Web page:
Archive for the ‘Summarization’ Category

Document Summarization via Markov Chains

Saturday, October 17th, 2015

Document Summarization via Markov Chains by Atabey Kaygun.

From the post:

Description of the problem

Today’s question is this: we have a long text and we want a machine generated summary of the text. Below, I will describe a statistical (hence language agnostic) method to do just that.

Sentences, overlaps and Markov chains.

In my previous post I described a method to measure the overlap between two sentences in terms of common words. Today, we will use the same measure, or a variation, to develop a discrete Markov chain whose nodes are labeled by individual sentences appearing in our text. This is essentially page rank applied to sentences.

Atabey says the algorithm (code supplied) works well on:

news articles, opinion pieces and blog posts.

Not so hot on Supreme Court decisions.

In commenting on a story from the New York Times, Obama Won’t Seek Access to Encrypted User Data, I suspect, Atabey says that we have no reference for “what frustrated him” in the text summary.

If you consider the relevant paragraph from the New York Times story:

Mr. Comey had expressed alarm a year ago after Apple introduced an operating system that encrypted virtually everything contained in an iPhone. What frustrated him was that Apple had designed the system to ensure that the company never held on to the keys, putting them entirely in the hands of users through the codes or fingerprints they use to get into their phones. As a result, if Apple is handed a court order for data — until recently, it received hundreds every year — it could not open the coded information.

The reference is clear. Several other people are mentioned in the New York Times article but none rank high enough to appear in the summary.

Not a sure bet but with testing, try attribution to people who rank high enough to appear in the summary.

Condensing News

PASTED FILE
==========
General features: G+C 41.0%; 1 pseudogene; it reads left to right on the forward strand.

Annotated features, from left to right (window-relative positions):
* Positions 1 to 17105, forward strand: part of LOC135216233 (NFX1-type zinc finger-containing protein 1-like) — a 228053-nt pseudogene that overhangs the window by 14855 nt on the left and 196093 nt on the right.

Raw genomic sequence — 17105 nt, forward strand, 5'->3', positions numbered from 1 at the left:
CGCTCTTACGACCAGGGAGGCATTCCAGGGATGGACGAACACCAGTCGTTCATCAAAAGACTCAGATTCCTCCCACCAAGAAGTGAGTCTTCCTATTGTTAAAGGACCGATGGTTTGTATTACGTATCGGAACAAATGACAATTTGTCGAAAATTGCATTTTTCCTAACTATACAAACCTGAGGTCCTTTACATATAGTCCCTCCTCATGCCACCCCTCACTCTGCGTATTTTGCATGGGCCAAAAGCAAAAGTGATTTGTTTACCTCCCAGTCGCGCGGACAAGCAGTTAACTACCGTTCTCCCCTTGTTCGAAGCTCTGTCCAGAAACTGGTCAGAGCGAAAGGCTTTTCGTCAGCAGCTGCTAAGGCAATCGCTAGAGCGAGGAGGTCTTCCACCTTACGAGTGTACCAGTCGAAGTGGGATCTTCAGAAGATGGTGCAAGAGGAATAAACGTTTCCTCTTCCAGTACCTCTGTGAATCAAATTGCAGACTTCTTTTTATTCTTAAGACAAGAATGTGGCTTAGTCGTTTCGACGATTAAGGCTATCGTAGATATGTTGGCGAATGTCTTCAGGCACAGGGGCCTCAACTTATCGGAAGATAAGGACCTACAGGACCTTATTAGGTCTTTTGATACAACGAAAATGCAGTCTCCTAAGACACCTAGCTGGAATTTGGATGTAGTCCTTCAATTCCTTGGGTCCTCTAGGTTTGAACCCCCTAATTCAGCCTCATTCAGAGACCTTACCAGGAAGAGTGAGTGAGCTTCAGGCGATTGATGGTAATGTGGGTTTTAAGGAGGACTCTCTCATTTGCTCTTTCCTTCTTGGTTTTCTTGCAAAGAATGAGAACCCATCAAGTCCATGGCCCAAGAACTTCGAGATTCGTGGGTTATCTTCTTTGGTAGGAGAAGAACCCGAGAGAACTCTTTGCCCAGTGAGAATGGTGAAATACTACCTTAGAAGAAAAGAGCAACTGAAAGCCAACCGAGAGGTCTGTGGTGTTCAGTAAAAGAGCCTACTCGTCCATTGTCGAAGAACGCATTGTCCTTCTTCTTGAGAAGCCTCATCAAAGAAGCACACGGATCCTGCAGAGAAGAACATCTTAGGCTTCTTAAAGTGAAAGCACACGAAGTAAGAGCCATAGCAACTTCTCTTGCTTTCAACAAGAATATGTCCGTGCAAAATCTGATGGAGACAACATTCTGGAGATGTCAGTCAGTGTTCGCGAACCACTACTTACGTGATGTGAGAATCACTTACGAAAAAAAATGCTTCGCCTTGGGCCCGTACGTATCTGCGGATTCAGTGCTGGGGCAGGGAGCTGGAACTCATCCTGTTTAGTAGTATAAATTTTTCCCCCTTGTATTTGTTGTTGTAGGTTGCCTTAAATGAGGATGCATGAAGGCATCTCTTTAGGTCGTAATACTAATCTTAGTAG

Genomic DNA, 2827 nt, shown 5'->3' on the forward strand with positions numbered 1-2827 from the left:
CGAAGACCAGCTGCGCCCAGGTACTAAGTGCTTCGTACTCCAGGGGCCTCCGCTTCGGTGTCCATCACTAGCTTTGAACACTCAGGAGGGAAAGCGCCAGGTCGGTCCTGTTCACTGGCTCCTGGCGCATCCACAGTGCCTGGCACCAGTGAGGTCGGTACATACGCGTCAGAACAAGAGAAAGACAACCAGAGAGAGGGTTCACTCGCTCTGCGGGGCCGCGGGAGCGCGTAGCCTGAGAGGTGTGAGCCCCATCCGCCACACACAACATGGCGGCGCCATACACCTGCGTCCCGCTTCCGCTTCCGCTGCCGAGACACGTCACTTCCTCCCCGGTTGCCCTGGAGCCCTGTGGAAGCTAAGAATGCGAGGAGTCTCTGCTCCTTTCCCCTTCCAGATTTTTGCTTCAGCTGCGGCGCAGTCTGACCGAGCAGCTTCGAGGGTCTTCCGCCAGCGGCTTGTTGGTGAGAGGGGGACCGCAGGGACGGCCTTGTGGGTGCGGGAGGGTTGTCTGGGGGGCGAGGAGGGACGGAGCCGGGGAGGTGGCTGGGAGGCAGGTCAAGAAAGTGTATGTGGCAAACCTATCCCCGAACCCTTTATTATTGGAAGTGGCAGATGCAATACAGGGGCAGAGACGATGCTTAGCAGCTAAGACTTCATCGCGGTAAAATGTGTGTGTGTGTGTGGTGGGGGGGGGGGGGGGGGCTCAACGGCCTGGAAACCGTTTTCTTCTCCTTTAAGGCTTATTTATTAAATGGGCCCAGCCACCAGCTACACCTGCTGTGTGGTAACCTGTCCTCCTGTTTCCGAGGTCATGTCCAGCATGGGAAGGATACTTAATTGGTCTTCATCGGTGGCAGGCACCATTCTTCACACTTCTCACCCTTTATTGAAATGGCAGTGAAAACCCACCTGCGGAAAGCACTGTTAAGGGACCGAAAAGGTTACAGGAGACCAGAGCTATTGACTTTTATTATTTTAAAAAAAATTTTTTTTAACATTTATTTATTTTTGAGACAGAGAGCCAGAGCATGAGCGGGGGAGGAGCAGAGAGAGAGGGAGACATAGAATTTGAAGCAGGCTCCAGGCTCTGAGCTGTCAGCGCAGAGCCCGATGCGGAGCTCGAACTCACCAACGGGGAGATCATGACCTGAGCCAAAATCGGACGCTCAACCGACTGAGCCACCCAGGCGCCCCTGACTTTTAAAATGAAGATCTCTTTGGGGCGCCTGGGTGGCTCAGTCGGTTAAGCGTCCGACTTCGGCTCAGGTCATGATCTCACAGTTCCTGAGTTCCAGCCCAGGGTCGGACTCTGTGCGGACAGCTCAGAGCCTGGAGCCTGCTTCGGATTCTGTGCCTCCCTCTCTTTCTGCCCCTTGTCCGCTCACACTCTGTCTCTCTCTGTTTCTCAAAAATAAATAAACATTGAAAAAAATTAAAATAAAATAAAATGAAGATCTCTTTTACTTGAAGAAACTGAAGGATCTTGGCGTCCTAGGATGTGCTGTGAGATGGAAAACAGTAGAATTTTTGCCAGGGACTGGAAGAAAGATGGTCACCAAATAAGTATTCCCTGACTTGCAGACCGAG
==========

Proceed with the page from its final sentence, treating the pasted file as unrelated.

Thursday, June 12th, 2014

Information Overload: Can algorithms help us navigate the untamed landscape of online news? by Jason Cohn.

From the post:

Digital journalism has evolved to a point of paradox: we now have access to such an overwhelming amount of news that it’s actually become more difficult to understand current events. IDEO New York developer Francis Tseng is—in his spare time—searching for a solution to the problem by exploring its root: the relationship between content and code. Tseng received a grant from the Knight Foundation to develop Argos*, an online news aggregation app that intelligently collects, summarizes and provides contextual information for news stories. Having recently finished version 0.1.0, which he calls the first “complete-ish” release of Argos, Tseng spoke with veteran journalist and documentary filmmaker Jason Cohn about the role technology can play in our consumption—and comprehension—of the news.

Great story and very interesting software. And as Alyona notes in her tweet, it’s open source!

Any number of applications, particularly for bloggers who are scanning lots of source material everyday.

Intended for online news but a similar application would be useful for TV news as well. In the Altanta, Georgia area a broadcast could be prefaced by:

  • Accidents (gristly ones) 25%
  • Crimes (various) 30%
  • News previously reported but it’s a slow day today 15%
  • News to be reported on a later broadcast 10%
  • Politics (non-contextualized posturing) 10%
  • Sports (excluding molesting stories reported under crimes) 5%
  • Weather 5%

I haven’t timed the news and some channels are worse than others but take that as a recurrent, public domain summary of Atlanta news. 😉

For digital news feeds, check out the Argos software!

I first saw this in a tweet by Alyona Medelyan.

Wavii: New Kind Of News Gatherer – (Donii?)

Wednesday, April 11th, 2012

Wavii: New Kind Of News Gatherer by Thomas Claburn.